X

10John Maynard Keynes, The General Theory of Employment, Interest and Money, Harcourt Brace Jovanovich, New York, 1936, p. 96.

early related to income, is an example of a mathematical model of the relationship between consumption and income that is called the consumption function in economics. A model is simply a set of mathematical equations. If the model has only one equation, as in the preceding example, it is called a single-equation model, whereas if it has more than one equation, it is known as a multiple-equation model (the latter will be considered later in the book).

In Eq. (I.3.1) the variable appearing on the left side of the equality sign is called the dependent variable and the variable(s) on the right side are called the independent, or explanatory, variable(s). Thus, in the Keynesian consumption function, Eq. (I.3.1), consumption (expenditure) is the dependent variable and income is the explanatory variable.

The purely mathematical model of the consumption function given in Eq. (I.3.1) is of limited interest to the econometrician, for it assumes that there is an exact or deterministic relationship between consumption and income. But relationships between economic variables are generally inexact. Thus, if we were to obtain data on consumption expenditure and disposable (i.e., aftertax) income of a sample of, say, 500 American families and plot these data on a graph paper with consumption expenditure on the vertical axis and disposable income on the horizontal axis, we would not expect all 500 observations to lie exactly on the straight line of Eq. (I.3.1) because, in addition to income, other variables affect consumption expenditure. For example, size of family, ages of the members in the family, family religion, etc., are likely to exert some influence on consumption.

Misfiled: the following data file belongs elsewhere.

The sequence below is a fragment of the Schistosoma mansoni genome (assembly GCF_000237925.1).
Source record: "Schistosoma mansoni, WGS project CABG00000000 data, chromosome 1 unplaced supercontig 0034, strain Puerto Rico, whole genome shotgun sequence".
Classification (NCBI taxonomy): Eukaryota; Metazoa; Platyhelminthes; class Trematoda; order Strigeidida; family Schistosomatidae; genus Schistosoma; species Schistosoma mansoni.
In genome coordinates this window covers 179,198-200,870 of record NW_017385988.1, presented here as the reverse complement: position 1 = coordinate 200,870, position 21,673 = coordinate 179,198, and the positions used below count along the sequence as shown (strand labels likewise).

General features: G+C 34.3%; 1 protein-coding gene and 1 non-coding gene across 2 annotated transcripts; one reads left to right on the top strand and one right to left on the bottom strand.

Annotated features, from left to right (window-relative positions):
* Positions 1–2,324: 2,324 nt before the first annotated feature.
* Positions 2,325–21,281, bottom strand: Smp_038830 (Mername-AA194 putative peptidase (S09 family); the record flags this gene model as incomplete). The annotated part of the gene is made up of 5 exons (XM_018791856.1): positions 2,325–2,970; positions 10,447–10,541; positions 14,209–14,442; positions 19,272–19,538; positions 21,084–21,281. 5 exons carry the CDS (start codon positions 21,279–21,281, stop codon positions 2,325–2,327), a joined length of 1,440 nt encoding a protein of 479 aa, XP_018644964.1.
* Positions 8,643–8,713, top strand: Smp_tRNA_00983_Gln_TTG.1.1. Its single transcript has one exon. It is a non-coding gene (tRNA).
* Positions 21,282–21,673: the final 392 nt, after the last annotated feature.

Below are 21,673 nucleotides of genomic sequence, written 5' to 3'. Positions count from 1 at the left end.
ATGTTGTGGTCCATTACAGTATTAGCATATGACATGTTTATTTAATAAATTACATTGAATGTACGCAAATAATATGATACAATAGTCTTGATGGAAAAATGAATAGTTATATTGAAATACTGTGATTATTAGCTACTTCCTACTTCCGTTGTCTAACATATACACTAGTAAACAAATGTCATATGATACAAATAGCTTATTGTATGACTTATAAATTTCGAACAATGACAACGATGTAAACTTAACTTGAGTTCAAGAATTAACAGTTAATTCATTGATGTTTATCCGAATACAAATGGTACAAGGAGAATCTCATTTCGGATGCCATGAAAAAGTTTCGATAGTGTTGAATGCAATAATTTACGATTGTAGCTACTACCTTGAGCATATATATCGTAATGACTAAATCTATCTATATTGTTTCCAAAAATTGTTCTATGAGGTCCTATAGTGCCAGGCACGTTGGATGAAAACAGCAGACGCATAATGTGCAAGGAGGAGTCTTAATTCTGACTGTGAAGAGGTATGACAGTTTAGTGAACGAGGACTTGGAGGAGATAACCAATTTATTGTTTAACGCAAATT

To allow for the inexact relationships between economic variables, the econometrician would modify the deterministic consumption function (I.3.1) as follows:

where u, known as the disturbance, or error, term, is a random (stochastic) variable that has well-defined probabilistic properties. The disturbance term u may well represent all those factors that affect consumption but are not taken into account explicitly.

Equation (I.3.2) is an example of an econometric model. More technically, it is an example of a linear regression model, which is the major concern of this book. The econometric consumption function hypothesizes that the dependent variable Y (consumption) is linearly related to the explanatory variable X (income) but that the relationship between the two is not exact; it is subject to individual variation.

The econometric model of the consumption function can be depicted as shown in Figure I.2.

3. Specification of the Econometric Model of Consumption

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